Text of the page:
After the suspension of the race in Belgium and the final laps of the last round in Sochi, the theme of rain has been one of the most discussed and recurring elements in the world of Formula 1 in recent period. A topic that did not go unnoticed above all by the Head of F1 & Car Racing of Pirelli Mario Isola, representative of the Italian company, which is the sole tire supplier in F1.
The Italian manager has analyzed the behavior of the cars in wet track conditions, noting in particular the problem of water/spray raised by the single-seaters, such as to significantly reduce the visibility of the drivers in the slipstream. This is a headache, but Pirelli feels it should not be held directly responsible: “To avoid the formation of these walls of water – Isola analyzed – the only way would be to block it, in order to prevent this phenomenon that limits visibility. I don’t know how to do it and I don’t have the remedy, but fairing the rear tyres could be a good solution” – he said.
A circumstance studied several times after what happened in Spa-Francorchamps, where a greater intensity of these sprays was noted than in the past, such as to even result in the definitive suspension of the race after a few laps spent behind the Safety Car, with related controversies on the part of the spectators: “In 2017 the width of the rear tires increased significantly – commented Isola – from 325 to 405 mm, against 245 mm increased to 305 for the front ones. Among other things, the old rear tires were able to disperse 60 liters of water at 300 km / h, while the current ones, at the same speed, manage to disperse as many as 85, or 40% more “.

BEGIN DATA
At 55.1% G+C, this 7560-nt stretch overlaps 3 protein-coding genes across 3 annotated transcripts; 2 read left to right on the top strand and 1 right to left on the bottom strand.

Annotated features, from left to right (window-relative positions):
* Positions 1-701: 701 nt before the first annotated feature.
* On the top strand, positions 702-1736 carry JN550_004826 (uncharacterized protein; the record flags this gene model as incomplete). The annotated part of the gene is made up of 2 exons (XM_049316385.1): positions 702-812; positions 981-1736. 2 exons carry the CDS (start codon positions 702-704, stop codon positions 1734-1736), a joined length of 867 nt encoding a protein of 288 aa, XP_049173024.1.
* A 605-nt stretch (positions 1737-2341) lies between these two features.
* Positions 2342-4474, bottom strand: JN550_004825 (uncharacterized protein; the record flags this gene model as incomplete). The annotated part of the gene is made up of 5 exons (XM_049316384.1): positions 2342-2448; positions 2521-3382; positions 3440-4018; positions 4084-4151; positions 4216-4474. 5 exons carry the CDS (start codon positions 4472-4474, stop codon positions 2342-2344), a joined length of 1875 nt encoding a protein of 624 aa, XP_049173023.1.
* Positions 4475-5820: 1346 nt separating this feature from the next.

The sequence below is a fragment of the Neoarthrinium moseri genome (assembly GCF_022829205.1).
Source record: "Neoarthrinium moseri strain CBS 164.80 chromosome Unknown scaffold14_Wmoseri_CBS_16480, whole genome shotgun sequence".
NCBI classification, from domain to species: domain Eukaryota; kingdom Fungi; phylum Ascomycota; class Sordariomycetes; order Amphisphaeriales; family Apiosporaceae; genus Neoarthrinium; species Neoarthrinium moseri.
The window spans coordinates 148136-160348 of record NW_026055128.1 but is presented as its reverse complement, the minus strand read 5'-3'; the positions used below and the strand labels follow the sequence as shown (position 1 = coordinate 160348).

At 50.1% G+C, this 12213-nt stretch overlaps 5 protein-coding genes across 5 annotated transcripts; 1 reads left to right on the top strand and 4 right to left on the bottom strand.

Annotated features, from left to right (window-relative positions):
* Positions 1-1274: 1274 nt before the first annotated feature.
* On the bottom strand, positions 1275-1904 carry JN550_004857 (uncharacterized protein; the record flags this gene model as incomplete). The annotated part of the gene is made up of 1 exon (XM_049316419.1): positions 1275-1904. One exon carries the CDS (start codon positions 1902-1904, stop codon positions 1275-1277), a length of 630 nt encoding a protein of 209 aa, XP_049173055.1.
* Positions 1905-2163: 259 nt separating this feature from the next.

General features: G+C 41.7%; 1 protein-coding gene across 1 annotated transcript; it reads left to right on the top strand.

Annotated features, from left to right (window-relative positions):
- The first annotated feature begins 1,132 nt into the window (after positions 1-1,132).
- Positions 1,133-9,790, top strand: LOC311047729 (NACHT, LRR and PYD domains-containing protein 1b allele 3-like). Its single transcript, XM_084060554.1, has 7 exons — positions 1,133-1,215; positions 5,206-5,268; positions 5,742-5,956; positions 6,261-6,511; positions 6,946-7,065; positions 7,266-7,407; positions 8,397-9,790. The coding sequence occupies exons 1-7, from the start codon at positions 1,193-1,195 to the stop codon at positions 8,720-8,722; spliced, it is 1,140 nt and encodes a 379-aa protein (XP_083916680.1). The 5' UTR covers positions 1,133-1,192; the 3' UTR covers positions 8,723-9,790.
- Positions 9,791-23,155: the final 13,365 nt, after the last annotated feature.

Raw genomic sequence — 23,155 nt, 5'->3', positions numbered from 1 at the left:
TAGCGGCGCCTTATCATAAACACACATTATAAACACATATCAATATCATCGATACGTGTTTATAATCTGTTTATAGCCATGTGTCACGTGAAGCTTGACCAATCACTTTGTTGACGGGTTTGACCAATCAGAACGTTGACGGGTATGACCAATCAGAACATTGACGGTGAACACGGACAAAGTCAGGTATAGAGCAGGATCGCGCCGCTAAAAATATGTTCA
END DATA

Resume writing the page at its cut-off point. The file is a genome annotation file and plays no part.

As a result, this regulation change made by the FIA has allowed the single-seaters to increase the possibility of fighting at close range, but at the same time, has aggravated the visibility of the drivers in wet conditions. An idea to solve this last problem could however be provided by a solution adopted in the past by Pininfarina, even in 1969. In that year, in fact, the Sigma Grand Prix was presented, a single-seater with high safety standards designed to prevent the contact between the front wheel of one car against the rear wheel of another, thus avoiding the possibility of a dangerous take-off. A design subsequently resumed in IndyCar in 2014, and which could also be studied by Formula 1 not only for safety reasons, but also to reduce the water sprays that now cancel the visibility of the pursuing drivers.